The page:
All students in attendance at the University of Alabama are expected to be honorable and to observe standards of conduct appropriate to a community of scholars. The University expects from its students a higher standard of conduct than the minimum required to avoid discipline. Academic misconduct includes all acts of dishonesty in any academically related matter and any knowing or intentional help or attempt to help, or conspiracy to help, another student. The Academic Misconduct Disciplinary Policy will be followed in the event of academic misconduct. Turnitin: The University of Alabama is committed to helping students uphold the ethical standards of academic integrity in all areas of study. Students agree that their
enrollment in this course allows the instructor the right to use electronic devices to help prevent plagiarism. All course materials are subject to submission to TurnItIn.com for the purpose of detecting textual similarities. Assignments submitted to TurnItIn.com will be included as source documents in TurnItIn.com’s restricted access database solely for the purpose of detecting plagiarism in such documents. TurnItIn.com will be used as a source document to help students avoid plagiarism in written documents. All papers, including rough drafts, will be turned in through Turnitin on the course Blackboard Learn website. **You may not “recycle” papers written for another class** Severe Weather Protocol

In the case of a tornado warning (tornado has been sighted or detected by radar; sirens activated), all university activities are automatically suspended, including all classes and laboratories. If you are in a building, please move immediately to the lowest level and toward the center of the building away from windows (interior classrooms, offices, or corridors) and remain there until the tornado warning has expired. Classes in session when the tornado warning is issued can resume immediately after the warning has expired at the discretion of the instructor. Classes that have not yet begun will resume 30 minutes after the tornado warning has expired provided at least half of the class period remains.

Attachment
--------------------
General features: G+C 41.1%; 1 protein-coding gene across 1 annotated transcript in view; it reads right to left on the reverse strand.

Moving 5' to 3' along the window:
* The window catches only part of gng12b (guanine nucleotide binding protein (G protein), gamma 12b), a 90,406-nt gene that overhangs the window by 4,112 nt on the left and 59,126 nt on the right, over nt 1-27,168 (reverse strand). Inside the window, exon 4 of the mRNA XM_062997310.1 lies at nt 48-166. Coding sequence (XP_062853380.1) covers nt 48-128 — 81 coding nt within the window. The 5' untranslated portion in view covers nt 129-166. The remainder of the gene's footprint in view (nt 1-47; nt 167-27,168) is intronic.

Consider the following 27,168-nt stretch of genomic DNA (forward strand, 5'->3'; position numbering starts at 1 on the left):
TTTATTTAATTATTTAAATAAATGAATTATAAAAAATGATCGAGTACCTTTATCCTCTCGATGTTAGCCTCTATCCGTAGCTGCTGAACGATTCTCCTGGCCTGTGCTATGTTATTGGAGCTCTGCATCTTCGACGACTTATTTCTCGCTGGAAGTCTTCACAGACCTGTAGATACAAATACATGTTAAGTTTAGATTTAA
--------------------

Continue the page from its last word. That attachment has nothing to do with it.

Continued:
UA is a residential campus with many students living on or near campus. In general, classes will remain in session until the National Weather Service issues safety warnings for the city of Tuscaloosa. Clearly, some students and faculty commute from adjacent counties. These counties may experience weather related problems not encountered in Tuscaloosa. Individuals should follow the advice of the National Weather Service for that area taking the necessary precautions to ensure personal safety. Whenever the National Weather Service and the Emergency Management Agency issue a warning, people in the path of the storm (tornado or severe thunderstorm) should take immediate lifesaving actions. When West Alabama is under a severe weather advisory, conditions can change rapidly. It is imperative to get to where you can receive information from the National Weather Service and to follow the instructions provided. Personal safety should dictate the actions that faculty, staff and students take. Class Environment

Be respectful of your classmates and instructors. Help create a learning environment that is positive and productive for everyone. Your instructors will not tolerate harassment of any kind (this includes harassment because of gender, race/ethnicity, sexual orientation, religion, economic background, etc). Feel free to contact me or the graduate TESOL coordinator if any person or aspect of this class makes you feel uncomfortable. I want everyone to have a positive learning experience in this class. Rembmer: Cell phones and use of other electronic devices are not permitted while class is in session. This includes laptops or iPads unless being used specifically for a class activity. Repeated violations will result in your dismissal from the classroom and a reduction of your participation grade. By signing below, I hereby state that I have read and understood the above syllabus, including course and university policies and expectations, and all of my obligations and rights as a student in this course. I understand that changes to the syllabus may be made without prior notice, and I take responsibility for following the above policies, honor code, and expectations of my instructor.

Student name: ______________________________

Signature: __________________________________

Date: _________________________
Schedule of Topics and Assignments for EN 120
Fall 2013
Subject to change—any changes will be announced in class and/or posted to Blackboard Learn GENERAL SCHEDULE OF CLASSES AND ASSIGNMENTS